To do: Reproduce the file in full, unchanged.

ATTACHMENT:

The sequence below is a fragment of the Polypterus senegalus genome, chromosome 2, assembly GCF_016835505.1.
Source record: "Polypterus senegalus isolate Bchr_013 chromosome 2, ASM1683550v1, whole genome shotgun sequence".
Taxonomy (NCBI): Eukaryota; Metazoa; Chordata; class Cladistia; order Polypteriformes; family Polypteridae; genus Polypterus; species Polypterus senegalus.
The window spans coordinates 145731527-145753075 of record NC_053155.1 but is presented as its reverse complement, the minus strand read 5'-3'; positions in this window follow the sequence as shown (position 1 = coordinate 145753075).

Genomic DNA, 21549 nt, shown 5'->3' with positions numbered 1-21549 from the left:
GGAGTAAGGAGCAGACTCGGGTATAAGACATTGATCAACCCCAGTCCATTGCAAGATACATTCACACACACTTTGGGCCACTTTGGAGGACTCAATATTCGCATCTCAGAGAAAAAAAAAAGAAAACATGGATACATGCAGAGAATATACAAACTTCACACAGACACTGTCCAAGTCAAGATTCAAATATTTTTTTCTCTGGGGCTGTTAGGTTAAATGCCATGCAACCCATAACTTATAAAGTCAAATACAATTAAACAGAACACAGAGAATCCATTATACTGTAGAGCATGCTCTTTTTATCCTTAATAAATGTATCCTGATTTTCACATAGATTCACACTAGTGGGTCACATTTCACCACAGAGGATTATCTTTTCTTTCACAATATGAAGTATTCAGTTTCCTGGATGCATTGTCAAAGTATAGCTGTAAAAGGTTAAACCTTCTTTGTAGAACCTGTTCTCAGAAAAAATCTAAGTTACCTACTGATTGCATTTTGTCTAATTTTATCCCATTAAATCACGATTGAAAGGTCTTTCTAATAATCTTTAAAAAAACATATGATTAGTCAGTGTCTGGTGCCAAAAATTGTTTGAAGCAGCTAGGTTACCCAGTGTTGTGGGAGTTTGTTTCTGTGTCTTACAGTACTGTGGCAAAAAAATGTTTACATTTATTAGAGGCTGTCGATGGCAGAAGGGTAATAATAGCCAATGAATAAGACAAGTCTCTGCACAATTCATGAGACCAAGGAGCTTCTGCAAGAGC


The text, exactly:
The sequence below is a fragment of the Polypterus senegalus genome, chromosome 2, assembly GCF_016835505.1.
Source record: "Polypterus senegalus isolate Bchr_013 chromosome 2, ASM1683550v1, whole genome shotgun sequence".
Taxonomy (NCBI): Eukaryota; Metazoa; Chordata; class Cladistia; order Polypteriformes; family Polypteridae; genus Polypterus; species Polypterus senegalus.
The window spans coordinates 145731527-145753075 of record NC_053155.1 but is presented as its reverse complement, the minus strand read 5'-3'; positions in this window follow the sequence as shown (position 1 = coordinate 145753075).

Genomic DNA, 21549 nt, shown 5'->3' with positions numbered 1-21549 from the left:
GGAGTAAGGAGCAGACTCGGGTATAAGACATTGATCAACCCCAGTCCATTGCAAGATACATTCACACACACTTTGGGCCACTTTGGAGGACTCAATATTCGCATCTCAGAGAAAAAAAAAAGAAAACATGGATACATGCAGAGAATATACAAACTTCACACAGACACTGTCCAAGTCAAGATTCAAATATTTTTTTCTCTGGGGCTGTTAGGTTAAATGCCATGCAACCCATAACTTATAAAGTCAAATACAATTAAACAGAACACAGAGAATCCATTATACTGTAGAGCATGCTCTTTTTATCCTTAATAAATGTATCCTGATTTTCACATAGATTCACACTAGTGGGTCACATTTCACCACAGAGGATTATCTTTTCTTTCACAATATGAAGTATTCAGTTTCCTGGATGCATTGTCAAAGTATAGCTGTAAAAGGTTAAACCTTCTTTGTAGAACCTGTTCTCAGAAAAAATCTAAGTTACCTACTGATTGCATTTTGTCTAATTTTATCCCATTAAATCACGATTGAAAGGTCTTTCTAATAATCTTTAAAAAAACATATGATTAGTCAGTGTCTGGTGCCAAAAATTGTTTGAAGCAGCTAGGTTACCCAGTGTTGTGGGAGTTTGTTTCTGTGTCTTACAGTACTGTGGCAAAAAAATGTTTACATTTATTAGAGGCTGTCGATGGCAGAAGGGTAATAATAGCCAATGAATAAGACAAGTCTCTGCACAATTCATGAGACCAAGGAGCTTCTGCAAGAGC